During a Twitter conversation, James Governor discovered that D.K. Graments, a subcontracting factory in Jordan is allegedly violating the human rights of guest workers. I immediately Tweeted to say I would take this up for SDN. The allegations, which are made by the National Labor Committee start with:
D.K. Garments is a subcontract factory with 150 foreign guest workers (135 from Bangladesh and 15 from Sri Lanka), which has been producing Victoria’s Secret garments for the last year. None of the workers have been provided their necessary residency permits, without which they cannot venture outside the industrial park without fear of being stopped by the police and perhaps imprisoned for lack of proper documents.
and end with allegations of physical brultality. These are very serious charges. The headline sensationalizes the story by making a direct association betwen Victoria’s Secret and the brutal treatment of some of the workers. In an update dated 12th December,2007, it says:
After spending over a month in prison, where they were beaten, the six imprisoned Victoria’s Secret workers were forcibly deported and returned to Bangladesh on December 16. More updates will follow.
The Huffington Post, which provided commentary on the story went further, claiming: Victoria’s Secret, Slave Labor and So-Called “Free Trade.” The author extends the argument by referring to free trade agreements between the US and other countries noting that:
The problem is that these deals, as I’ve pointed out before, are primarily about protecting the rights of capital. You can never hope to enforce labor rights (or for that matter environmental protections) under a regime that is focused on profit first, and community second. It will not happen. And all the statements to the contrary are just rubbish.
As far as I can tell, there has been no satisfactory resolution to the points raised. This is a complex set of issues but i want to add one more into the mix. Limited Brands, which owns Victoria’s Secret has been an SAP customer since 2005 when, in a press release, SAP announced that:
SAP AG (NYSE: SAP) today announced that leading upscale branded consumer packaged goods company Limited Brands, Inc. (NYSE: LTD) has selected SAP for Retail, including the SAP® Apparel and Footwear (SAP AFS) application, to manage its brand portfolio, retail operations andglobal supply network.
(My emphasis added.) You can see where this is going. It’s easy to see how unwittingly, important suppliers like SAP could get sucked into these debates even though it could not have known anything about the abuses. This is a common problem. How far does the mud get flung and where does it stick?
I have entitled this post ‘an ethical question.’ Now that ‘we’ know more about the various relationships, it sets up a debate about how companies like SAP, which are trying to be at the forefront of discussions around these basic human rights issues can respond with any degree of credibility. Hindsight is a wonderful thing but it doesn’t help us escape current facts.
Could the company include penalties in master sales agreements that allow for additional sums to be paid over as a way of compensating victims? Is that feasible? The ethical response is a resounding yes. But I can imagine that customers would be affronted at the suggestion. In light of what appears now to be appalling abuse, then why not? If there is an assessed risk then it makes sense to include that type of provision as part of the contract negotiation. At this late stage, what could SAP reasonably do, given that contracts almost certainly never envisaged this kind of situation?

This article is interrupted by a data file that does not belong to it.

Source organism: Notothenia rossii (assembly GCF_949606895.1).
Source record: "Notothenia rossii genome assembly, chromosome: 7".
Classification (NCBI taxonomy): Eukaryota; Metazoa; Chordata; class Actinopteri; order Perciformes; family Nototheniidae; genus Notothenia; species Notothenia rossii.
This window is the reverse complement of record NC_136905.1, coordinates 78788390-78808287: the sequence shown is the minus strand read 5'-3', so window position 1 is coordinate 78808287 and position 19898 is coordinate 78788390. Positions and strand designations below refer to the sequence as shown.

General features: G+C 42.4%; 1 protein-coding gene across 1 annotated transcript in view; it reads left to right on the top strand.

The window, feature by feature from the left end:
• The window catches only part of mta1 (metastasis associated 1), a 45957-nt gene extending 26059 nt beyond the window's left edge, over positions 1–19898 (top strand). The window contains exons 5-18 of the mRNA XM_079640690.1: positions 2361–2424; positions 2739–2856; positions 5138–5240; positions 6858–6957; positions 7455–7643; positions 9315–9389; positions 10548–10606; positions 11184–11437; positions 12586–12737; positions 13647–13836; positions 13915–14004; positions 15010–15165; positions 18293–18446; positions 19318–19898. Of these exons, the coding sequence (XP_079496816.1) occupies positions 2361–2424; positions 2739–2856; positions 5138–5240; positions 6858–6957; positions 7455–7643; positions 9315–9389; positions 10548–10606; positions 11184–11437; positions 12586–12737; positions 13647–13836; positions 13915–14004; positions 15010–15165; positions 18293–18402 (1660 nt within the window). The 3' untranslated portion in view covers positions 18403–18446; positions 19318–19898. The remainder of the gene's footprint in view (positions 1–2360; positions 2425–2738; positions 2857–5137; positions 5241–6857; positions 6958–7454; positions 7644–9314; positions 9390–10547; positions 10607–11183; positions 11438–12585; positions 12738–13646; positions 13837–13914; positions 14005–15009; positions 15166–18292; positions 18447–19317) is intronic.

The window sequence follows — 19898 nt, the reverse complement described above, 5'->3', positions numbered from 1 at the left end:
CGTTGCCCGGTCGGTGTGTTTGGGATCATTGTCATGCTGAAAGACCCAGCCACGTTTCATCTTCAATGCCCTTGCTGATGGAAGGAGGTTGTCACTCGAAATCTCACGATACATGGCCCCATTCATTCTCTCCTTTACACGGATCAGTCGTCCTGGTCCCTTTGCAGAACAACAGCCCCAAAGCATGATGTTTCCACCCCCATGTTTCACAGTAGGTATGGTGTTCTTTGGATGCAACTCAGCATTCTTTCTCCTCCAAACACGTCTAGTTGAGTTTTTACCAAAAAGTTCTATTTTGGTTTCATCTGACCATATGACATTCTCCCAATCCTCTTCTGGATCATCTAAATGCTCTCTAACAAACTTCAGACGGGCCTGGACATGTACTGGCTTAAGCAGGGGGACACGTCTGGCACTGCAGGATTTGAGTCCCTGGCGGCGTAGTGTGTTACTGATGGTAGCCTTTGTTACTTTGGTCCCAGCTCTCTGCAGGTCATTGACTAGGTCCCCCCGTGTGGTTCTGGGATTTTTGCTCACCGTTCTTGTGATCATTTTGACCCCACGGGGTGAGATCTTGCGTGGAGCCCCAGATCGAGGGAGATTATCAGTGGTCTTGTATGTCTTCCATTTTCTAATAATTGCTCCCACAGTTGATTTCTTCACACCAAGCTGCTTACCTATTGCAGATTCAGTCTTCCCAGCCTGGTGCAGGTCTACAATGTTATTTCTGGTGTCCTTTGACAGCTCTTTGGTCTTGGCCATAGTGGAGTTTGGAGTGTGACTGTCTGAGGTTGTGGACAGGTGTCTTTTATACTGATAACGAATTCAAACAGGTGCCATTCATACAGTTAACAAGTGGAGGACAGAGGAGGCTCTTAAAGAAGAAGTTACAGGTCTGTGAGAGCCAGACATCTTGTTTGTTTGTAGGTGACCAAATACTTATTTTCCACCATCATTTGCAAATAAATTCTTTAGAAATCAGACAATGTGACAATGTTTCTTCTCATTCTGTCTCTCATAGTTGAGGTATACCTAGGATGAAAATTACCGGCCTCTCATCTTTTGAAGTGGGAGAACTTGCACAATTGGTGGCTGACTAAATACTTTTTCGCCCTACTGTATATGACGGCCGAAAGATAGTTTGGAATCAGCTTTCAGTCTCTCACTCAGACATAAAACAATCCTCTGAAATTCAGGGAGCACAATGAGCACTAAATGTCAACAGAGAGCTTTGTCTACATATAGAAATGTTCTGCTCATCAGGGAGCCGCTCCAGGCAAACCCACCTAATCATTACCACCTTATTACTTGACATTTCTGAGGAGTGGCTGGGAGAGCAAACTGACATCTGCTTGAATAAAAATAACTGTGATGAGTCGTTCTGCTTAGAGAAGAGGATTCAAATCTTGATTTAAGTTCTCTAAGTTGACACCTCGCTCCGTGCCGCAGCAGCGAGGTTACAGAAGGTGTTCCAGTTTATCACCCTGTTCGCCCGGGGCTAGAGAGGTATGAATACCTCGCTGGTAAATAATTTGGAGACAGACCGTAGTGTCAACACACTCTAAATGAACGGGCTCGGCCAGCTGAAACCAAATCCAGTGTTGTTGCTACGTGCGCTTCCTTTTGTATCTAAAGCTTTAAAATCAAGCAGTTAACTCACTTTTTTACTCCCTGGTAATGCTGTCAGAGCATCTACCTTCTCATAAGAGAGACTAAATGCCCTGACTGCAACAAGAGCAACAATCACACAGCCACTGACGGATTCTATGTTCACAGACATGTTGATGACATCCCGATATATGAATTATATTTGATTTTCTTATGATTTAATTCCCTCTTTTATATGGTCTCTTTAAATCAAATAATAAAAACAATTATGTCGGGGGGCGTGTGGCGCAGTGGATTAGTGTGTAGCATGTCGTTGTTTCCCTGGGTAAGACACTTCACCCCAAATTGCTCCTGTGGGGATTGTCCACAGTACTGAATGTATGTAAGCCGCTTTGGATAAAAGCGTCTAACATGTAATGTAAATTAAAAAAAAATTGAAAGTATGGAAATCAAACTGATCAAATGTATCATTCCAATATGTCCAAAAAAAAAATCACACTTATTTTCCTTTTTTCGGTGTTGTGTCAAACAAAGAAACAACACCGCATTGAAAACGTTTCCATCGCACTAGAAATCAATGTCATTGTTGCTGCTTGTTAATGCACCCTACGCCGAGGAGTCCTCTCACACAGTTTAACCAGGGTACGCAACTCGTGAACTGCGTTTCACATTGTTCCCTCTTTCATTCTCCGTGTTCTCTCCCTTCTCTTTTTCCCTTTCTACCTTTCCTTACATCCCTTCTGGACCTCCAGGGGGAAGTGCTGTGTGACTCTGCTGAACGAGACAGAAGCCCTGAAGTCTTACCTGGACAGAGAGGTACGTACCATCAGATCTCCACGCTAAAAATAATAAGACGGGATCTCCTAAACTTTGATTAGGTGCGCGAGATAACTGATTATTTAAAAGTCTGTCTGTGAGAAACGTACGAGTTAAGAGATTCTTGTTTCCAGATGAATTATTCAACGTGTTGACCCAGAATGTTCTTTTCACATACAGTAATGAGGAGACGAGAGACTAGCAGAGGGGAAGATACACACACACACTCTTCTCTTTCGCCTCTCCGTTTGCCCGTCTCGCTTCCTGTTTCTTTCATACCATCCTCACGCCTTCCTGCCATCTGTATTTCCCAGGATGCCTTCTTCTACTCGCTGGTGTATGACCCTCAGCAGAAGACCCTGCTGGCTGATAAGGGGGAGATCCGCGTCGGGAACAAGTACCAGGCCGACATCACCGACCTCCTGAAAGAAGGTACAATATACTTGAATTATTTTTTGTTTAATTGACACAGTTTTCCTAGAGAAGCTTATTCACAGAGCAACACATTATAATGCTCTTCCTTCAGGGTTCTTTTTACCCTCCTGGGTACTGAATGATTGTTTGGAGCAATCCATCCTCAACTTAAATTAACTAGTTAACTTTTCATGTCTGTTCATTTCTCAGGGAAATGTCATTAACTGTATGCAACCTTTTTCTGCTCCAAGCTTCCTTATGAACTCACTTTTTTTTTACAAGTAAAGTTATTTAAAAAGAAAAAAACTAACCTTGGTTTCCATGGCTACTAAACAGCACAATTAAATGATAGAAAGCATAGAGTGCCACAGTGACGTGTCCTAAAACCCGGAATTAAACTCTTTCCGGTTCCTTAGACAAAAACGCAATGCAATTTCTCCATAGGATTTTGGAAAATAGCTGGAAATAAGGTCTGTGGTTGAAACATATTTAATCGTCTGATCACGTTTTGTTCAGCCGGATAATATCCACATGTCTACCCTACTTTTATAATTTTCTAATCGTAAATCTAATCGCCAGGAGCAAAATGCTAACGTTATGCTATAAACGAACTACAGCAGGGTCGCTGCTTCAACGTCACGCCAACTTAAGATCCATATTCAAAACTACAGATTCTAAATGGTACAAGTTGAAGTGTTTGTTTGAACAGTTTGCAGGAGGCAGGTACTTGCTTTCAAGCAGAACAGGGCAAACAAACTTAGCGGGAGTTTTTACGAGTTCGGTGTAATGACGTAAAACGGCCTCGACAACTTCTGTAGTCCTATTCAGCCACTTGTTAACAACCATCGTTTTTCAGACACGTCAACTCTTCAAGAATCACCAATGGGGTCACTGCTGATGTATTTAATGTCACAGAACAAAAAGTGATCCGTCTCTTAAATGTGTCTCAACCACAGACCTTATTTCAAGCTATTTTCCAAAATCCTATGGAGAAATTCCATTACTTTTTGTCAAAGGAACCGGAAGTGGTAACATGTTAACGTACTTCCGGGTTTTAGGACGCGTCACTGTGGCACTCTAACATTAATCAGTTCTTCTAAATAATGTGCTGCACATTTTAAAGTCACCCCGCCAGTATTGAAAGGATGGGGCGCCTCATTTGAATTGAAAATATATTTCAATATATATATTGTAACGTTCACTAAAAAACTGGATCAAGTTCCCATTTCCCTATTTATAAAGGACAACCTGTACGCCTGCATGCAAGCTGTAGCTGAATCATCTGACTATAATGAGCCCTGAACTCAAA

I am aware that certain brands are becoming increasingly sensitive to these matters. In one conversation I had with a supplier operating out of China, I was told that companies like Coach and Wal-Mart set a high bar to ensure they are protected. They back this up with rigorous audits which carry heavy penalties. The startup compliance cost for a new supplier can be as much as 30% of first year revenue, leading to a situation where some suppliers simply walk away. Those companies that do stick by the rules are much more profitable than competitors because they win more business from demonstrated compliance investment and action. But – they are stuck with repetitive compliance costs, at least some of which could be eliminated:
Some companies are looking towards SA8000 as a way of providing a single international compliance standard for social accountability.
The real difficuly comes from the fact that contracts have legal weight and even though we may be appalled at such treatment, it is highly unlikely there will be provisions that cover this situation. Commercially, that’s an end of the matter but is it?
As a Global 2,000 provider, SAP will likely run into this issue from time to time. If it is to be taken seriously then it needs to demonstrate a commitment to fairness. This can be achieved in a variety of ways. I havealready mentioned problems in the supply chain which impact suppliers ability to minimize compliance costs.
Clearly companies need education and there should be processes in place that guard against the negative impact this might have on a customer’s reputation. That’s a demonstrable economic value add, even though it has the flavor of an insurance policy. It is the sort of thing that can be readily included within procurement contract processes, control and monitoring systems. Others may have other ideas.
In the meantime, it is interesting to note that while there are more than 500 FaceBook groups dedicated to Victoria’s Secret in one form or another, I could not find a single one that talked about this issue. As Edmund Burke is oft quoted to have said:
The only thing necessary for the triumph of evil, is for good men to do nothing
It is a sentence that is growing on me by the day.
For more sites that surface the problem of slave labor, check this collection at WordPress.com